497398333_6b8378634c_z(1)What procedural and substantive rights are potentially impacted by “rules of the road” orders in child custody cases – interlocutory orders which regulate what the contending parents can and can’t do in interacting with their children while the divorce case is pending?  That’s the issue presented by In re Marriage of EckersallLast week, the Supreme Court declined to decide the issues, holding that the issues in Eckersall were moot and that leave to appeal was improvidently granted.  Our report on the oral argument is here.

Eckersall began when the husband filed a petition for divorce.  By agreement of the parties, the Circuit Court appointed an attorney to represent the couple’s three children.  The parties subsequently agreed on a visitation schedule, but not on the terms and conditions of visitation, so the attorney for the children proposed what he referred to as a “prophylactic” order.

The order enjoined the parties from various actions, mostly relating to the divorce litigation: no discussing any aspect of the litigation, no coaching the children for court testimony or interviews, no discussing with the children their preferences as to visitation, no criticizing the other parent in the children’s presence, and no questioning the children about the other parent’s conduct, habits or spending.  The wife objected to the order on the grounds that it interfered with her right to parent and communicate with her children, but the trial court entered the order over her objections.

The wife filed a notice of appeal from the order, contending that it was appealable under Rule 307(a)(1) as an injunction.  A divided Appellate Court disagreed and dismissed the appeal.  Not long after, the Circuit Court entered an order finalizing the parties’ divorce, which automatically vacated the “rules of the road” order.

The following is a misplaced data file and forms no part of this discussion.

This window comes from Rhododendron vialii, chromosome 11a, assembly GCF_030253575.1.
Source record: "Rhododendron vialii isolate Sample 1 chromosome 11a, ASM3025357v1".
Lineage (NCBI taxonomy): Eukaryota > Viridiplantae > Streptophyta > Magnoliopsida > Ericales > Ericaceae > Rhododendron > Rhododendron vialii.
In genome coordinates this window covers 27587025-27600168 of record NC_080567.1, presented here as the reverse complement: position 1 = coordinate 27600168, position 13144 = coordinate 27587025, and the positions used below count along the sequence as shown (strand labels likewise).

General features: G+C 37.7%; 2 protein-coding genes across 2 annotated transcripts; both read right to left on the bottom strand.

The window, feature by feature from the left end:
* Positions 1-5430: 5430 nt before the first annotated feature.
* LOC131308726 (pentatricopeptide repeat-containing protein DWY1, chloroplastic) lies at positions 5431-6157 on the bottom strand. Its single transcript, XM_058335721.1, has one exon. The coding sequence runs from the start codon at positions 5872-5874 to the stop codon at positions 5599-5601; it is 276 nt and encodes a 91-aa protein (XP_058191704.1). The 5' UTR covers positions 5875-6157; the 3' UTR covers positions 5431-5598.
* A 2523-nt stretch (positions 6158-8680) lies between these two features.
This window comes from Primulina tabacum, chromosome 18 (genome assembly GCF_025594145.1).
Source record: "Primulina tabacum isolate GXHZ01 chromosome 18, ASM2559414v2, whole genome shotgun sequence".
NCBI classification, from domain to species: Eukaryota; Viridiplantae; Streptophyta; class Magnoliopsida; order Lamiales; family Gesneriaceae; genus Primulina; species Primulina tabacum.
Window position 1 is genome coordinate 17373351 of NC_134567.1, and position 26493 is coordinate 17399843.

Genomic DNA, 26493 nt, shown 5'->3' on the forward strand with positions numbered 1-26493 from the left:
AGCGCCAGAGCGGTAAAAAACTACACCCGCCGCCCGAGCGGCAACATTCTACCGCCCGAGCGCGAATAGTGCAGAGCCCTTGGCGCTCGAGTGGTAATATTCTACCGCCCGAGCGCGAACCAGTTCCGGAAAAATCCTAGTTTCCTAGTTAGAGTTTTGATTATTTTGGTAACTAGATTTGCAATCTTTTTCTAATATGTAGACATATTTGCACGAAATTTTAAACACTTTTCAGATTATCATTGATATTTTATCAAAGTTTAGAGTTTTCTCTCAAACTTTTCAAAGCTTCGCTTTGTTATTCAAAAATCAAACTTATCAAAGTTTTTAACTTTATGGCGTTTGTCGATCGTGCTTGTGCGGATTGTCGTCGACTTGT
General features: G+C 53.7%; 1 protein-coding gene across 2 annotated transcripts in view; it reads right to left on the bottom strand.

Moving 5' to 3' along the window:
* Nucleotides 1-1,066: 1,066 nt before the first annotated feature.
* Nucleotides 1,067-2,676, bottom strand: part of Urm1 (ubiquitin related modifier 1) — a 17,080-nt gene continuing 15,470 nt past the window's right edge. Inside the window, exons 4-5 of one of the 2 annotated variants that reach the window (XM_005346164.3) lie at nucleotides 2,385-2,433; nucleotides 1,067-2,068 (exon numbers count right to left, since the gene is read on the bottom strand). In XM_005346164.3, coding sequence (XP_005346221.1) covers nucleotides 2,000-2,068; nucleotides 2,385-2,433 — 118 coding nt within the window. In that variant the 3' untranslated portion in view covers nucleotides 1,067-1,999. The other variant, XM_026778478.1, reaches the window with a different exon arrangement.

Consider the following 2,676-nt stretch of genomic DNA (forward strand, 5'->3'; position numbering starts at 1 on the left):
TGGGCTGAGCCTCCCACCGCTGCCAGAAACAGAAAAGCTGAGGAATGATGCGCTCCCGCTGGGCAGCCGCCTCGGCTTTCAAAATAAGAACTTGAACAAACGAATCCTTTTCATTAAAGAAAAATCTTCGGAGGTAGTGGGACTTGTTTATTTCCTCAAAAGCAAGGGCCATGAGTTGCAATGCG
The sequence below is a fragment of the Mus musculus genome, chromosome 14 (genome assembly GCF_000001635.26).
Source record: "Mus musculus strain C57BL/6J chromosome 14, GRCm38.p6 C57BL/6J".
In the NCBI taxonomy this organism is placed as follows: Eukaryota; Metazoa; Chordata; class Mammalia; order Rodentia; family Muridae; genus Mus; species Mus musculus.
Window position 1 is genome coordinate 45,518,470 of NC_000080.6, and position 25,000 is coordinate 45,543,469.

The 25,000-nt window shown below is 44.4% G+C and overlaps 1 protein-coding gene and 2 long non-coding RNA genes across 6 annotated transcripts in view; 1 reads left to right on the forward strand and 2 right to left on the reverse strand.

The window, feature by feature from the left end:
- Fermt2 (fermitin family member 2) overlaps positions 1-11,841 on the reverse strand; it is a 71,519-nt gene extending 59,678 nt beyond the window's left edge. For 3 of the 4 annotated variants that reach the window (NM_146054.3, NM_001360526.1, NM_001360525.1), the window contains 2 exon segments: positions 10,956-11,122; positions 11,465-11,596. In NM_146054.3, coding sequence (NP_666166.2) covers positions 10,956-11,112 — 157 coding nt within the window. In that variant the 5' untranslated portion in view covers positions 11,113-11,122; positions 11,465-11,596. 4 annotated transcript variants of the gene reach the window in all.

In an opinion by Justice Charles E. Freeman, a unanimous Supreme Court affirmed the Appellate Court.  The order under appeal was clearly moot, the Court held; the only question was whether an exception applied allowing the Court to proceed with the appeal anyway.

The public interest exception to the mootness doctrine involves weighing three factors: (1) the question presented is of a substantial public nature; (2) there is a need for an authoritative determination of the issue for the guidance of public officers; (3) there is a likelihood of future recurrence of the question.

The Court held that the first factor was not satisfied.  The order was used in Cook County custody cases, the Court pointed out, and then only when the parties couldn’t agree on terms and conditions of visitation.  Therefore, the order only affected a “small group of people,” and had no real impact on the public as a whole.  The second factor wasn’t satisfied either, given that there was no conflict in authority on the issues presented.  The third factor – likelihood of recurrence – wasn’t satisfied either, given the lack of litigation on the issue.  Accordingly, there was no basis for applying the public interest exception.

The Supreme Court therefore unanimously dismissed the appeal, concluding that the petition for leave to appeal was improvidently granted.

Image courtesy of Flickr by umjanedoan (no changes).